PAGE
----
In any case, the first steps are to write a DJ and improve your dream recall. Are you doing that?
      As others have said, thinking of LD as an escape is unlikely to work. You really need to be "in-tune" with your waking life to successfully LD.
      Hope that helps.
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      First off, I do keep a dream journal and it's a habit by this point.

      You raise a good question, Goldenspark. I have been interested in lucid dreaming for years and have done plenty of reading on the forums here. Back when I was a lot more serious about lucidity, I spent a good week or two just filling my mind with the possibilities of lucid dreaming. I focused on constant reality checks, (I mean, too many reality checks a day). Four years is a long time to desire lucidity without ever getting it.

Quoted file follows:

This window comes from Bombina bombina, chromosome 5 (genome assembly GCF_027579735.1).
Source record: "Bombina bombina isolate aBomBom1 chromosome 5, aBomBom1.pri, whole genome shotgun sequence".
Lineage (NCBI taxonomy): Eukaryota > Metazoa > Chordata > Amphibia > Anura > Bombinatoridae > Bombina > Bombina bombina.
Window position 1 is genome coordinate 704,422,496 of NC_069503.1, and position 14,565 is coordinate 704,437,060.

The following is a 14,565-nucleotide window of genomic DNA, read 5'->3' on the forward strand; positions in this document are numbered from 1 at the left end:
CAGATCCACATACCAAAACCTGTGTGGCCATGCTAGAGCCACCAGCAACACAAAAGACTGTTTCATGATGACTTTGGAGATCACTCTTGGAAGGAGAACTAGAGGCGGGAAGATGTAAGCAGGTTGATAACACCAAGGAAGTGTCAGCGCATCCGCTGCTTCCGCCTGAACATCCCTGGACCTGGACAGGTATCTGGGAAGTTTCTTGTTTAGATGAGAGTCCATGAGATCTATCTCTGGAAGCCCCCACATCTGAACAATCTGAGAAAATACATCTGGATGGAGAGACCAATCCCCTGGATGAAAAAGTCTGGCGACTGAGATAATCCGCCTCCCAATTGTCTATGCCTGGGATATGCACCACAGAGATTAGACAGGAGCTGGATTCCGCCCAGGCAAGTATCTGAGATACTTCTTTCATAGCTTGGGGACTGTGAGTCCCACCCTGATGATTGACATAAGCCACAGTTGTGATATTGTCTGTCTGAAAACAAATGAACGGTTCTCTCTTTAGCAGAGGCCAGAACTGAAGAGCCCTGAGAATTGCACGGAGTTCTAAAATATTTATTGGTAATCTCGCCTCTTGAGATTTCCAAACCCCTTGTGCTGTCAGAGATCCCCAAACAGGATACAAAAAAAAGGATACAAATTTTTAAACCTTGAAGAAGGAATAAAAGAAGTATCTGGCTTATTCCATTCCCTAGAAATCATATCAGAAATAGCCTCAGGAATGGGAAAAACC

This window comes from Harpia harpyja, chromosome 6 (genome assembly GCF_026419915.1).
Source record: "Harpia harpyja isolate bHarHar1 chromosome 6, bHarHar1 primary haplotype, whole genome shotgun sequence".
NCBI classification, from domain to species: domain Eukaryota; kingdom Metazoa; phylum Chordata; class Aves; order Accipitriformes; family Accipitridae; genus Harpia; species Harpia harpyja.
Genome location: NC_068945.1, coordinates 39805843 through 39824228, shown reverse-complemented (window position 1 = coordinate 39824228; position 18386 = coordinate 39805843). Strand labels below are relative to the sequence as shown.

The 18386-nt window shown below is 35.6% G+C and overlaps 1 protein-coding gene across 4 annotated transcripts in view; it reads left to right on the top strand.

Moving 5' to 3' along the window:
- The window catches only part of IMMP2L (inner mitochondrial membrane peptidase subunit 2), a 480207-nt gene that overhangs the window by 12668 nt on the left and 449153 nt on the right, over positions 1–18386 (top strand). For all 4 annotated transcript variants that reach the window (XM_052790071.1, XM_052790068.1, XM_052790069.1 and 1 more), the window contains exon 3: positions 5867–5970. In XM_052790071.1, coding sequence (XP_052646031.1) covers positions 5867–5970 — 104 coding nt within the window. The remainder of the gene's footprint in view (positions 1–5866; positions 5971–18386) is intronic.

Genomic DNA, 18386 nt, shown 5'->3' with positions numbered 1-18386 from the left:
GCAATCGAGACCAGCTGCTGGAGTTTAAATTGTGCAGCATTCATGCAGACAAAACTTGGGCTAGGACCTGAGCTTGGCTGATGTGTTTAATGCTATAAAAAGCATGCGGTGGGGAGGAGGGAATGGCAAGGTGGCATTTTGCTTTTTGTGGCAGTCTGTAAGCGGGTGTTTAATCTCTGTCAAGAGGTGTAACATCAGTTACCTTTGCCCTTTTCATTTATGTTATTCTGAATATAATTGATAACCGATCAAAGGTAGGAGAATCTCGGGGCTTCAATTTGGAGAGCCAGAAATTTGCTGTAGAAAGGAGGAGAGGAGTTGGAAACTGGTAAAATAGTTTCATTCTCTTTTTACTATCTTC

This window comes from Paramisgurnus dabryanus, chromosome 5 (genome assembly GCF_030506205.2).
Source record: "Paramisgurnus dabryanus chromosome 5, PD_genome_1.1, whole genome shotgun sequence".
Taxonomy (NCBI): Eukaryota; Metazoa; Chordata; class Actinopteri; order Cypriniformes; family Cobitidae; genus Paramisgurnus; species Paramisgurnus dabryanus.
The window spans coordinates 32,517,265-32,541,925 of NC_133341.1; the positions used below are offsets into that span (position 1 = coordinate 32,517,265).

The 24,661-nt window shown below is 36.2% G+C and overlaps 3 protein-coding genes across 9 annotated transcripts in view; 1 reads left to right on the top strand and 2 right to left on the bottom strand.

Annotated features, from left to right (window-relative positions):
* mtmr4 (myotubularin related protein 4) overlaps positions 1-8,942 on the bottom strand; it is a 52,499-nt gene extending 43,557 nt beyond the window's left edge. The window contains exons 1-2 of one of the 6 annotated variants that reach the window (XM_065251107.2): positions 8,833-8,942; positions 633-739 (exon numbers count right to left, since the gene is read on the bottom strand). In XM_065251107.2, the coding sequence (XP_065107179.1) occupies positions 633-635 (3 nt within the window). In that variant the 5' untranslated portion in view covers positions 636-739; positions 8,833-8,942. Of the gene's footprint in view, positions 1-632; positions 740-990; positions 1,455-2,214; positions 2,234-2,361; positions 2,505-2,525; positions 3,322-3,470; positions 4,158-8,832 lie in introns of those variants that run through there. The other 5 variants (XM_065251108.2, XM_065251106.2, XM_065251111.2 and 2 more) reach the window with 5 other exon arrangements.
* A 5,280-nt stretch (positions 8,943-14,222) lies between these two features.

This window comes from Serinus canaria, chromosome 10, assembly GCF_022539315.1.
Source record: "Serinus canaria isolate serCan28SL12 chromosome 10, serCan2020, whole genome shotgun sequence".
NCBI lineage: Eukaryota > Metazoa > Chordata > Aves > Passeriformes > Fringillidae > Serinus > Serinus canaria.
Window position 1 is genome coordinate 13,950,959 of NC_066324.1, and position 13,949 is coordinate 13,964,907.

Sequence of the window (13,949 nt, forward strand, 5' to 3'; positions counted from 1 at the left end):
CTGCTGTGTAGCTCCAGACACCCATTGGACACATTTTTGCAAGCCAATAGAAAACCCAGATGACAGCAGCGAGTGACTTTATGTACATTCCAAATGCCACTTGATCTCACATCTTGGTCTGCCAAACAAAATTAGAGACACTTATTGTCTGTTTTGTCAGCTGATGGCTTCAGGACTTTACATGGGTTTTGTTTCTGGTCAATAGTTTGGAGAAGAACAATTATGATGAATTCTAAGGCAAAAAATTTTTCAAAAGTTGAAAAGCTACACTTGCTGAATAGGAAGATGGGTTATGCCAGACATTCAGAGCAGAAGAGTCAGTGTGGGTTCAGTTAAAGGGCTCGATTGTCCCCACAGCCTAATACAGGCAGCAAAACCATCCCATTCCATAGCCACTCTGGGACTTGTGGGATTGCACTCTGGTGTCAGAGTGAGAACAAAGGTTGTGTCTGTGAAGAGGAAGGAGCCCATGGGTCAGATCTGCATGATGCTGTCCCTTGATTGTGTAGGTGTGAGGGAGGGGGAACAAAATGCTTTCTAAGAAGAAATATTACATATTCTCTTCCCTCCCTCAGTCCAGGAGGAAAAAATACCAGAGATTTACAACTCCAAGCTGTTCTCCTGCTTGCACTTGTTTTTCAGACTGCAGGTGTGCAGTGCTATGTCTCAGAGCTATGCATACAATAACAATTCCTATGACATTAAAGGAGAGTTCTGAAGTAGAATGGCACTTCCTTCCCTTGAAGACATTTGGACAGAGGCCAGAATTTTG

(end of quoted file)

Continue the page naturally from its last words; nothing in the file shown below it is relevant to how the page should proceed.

Doing this brought me some "semi" or "false" lucids as people have called them, but nothing where my conscious mind was actually aware in the dream. Other than that, I have never really stuck with any one technique because I just get discouraged.

      I've tried mantras before bed, but I can almost never focus. My mind just wants to go anywhere else but on the mantra. At this point, awareness during the day is just a monumental chore and I hoped I could achieve lucidity without it.

      Only tried WBTB a couple times because I think I'm still scared of the actual possibility that I could become lucid.
      I know I'm safe in a lucid dream, so why can't I just get over the whole fear thing. It's ridiculous.

      In short, I've been serious about lucid dreaming on and off, in short bursts, most of the time either frustrated or afraid. I think no one here can really help me, it's more something I have to conquer on my own.

      Oh yeah, is it seriously possible to become lucid without daytime awareness? I hate reality checks so much.
      Last edited by Mgc88; 09-25-2016 at 10:35 PM.

    13. #13